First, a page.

This intense investigation/indictment from novelist Downing (Breakfast with Scot, etc.) uncovers the alleged abuses of power of Richard Baker, former abbot of the nation's most influential Zen center. Downing devoted three years to exploring how and why Baker, the only Dharma heir of Shunryu Suzuki, the founder of San Francisco Zen Center (SFZC), was toppled from the abbacy of SFZC by popular demand in 1983. He interviewed more than 80 participants in Baker's rise and fall, not including the disgraced abbot himself, who sent Downing a letter explaining his position. Downing tells the story with a novelist's attention to character and detail, and what unfolds is a gripping account of how the bright and charismatic Baker helped Suzuki and Zen gain a foothold in the West; took over SFZC; expanded its activities dramatically (by, among other initiatives, creating the fabled Greens restaurant); grew increasingly alienated from his followers while surrounding himself with celebrities and physical luxury; and finally stumbled by having an affair with the wife of one of SFZC's main backers. The problem with the book, and it's a serious one, is that Downing takes sides; for example, he refutes point by point the text of Baker's letter to him. What might have been a grand account of the making of a tragedy, then, is instead a mitigated tale of villainy. Yet because the debacle at SFZC holds lessons for anyone who cares about how religious structures, perforce hierarchical, can and should operate within a democratic society, this book deserves a wide reading, and not only by the many Buddhists who will buy it lickety-split.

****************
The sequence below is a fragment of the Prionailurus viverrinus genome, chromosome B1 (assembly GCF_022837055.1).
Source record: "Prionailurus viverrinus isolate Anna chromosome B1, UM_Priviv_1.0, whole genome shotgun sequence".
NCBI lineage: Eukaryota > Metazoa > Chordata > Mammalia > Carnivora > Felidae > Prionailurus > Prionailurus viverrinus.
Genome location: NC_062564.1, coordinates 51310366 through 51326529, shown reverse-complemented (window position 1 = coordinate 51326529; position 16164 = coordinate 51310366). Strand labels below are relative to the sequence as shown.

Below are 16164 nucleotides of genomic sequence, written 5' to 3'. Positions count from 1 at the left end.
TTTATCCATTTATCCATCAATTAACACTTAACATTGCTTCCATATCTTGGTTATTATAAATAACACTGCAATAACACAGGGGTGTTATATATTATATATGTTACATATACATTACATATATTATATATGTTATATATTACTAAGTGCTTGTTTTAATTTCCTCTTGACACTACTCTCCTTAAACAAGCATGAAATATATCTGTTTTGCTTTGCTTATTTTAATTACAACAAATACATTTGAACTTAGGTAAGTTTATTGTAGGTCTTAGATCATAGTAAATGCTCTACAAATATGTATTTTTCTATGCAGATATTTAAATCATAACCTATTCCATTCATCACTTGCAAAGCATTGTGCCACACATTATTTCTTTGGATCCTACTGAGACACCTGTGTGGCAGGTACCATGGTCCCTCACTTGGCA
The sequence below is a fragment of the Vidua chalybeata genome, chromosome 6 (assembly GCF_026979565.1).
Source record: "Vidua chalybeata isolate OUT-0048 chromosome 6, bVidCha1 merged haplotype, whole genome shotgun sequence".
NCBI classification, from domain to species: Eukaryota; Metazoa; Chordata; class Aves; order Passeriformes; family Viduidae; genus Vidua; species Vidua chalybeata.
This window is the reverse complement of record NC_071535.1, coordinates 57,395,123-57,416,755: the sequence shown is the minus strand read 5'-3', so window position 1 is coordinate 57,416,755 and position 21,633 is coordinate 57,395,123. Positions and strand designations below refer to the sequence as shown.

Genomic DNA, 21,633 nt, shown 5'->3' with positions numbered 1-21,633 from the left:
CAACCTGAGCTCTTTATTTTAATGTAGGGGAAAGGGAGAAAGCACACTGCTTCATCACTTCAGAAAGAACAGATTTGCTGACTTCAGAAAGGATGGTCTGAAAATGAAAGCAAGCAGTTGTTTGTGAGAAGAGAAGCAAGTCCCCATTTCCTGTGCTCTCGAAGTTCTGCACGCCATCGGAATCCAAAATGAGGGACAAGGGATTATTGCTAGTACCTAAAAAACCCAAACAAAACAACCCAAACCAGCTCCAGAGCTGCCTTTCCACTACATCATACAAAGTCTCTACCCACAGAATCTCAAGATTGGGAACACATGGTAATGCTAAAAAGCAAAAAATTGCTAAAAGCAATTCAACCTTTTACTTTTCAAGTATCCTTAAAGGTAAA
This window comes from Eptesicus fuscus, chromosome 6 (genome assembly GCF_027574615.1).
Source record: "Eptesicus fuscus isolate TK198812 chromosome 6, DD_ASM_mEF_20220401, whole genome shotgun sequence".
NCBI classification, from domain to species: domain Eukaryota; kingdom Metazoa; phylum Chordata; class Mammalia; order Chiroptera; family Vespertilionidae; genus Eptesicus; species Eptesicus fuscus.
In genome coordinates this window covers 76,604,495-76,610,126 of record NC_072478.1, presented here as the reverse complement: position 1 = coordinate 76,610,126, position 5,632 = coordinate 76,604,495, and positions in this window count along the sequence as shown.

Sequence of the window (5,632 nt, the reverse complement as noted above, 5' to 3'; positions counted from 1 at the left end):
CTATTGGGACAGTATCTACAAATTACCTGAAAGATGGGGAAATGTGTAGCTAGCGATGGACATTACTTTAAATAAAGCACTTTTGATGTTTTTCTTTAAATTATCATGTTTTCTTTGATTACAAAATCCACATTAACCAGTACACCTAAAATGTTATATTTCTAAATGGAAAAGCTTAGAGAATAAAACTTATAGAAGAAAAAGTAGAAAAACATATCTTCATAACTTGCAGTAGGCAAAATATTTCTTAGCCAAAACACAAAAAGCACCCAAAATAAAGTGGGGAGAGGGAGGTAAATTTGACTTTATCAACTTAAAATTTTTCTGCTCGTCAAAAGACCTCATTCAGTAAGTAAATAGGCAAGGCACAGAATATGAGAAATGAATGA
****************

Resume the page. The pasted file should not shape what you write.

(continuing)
Copyright 2001 Cahners Business Information, Inc.

--This text refers to an out of print or unavailable edition of this title.

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Customer Reviews

That insight makes this book worth reading.
Kenneth W. Armstrong
And it seems Downing took the easy revenge of a writer not granted an interview by portraying Anderson's poorly.
Lou.Zer
My problem (and it is significant) is with the authors organization and writing style.
MCM

Most Helpful Customer Reviews

68 of 68 people found the following review helpful By Maggie the Cat on February 10, 2002
Format: Hardcover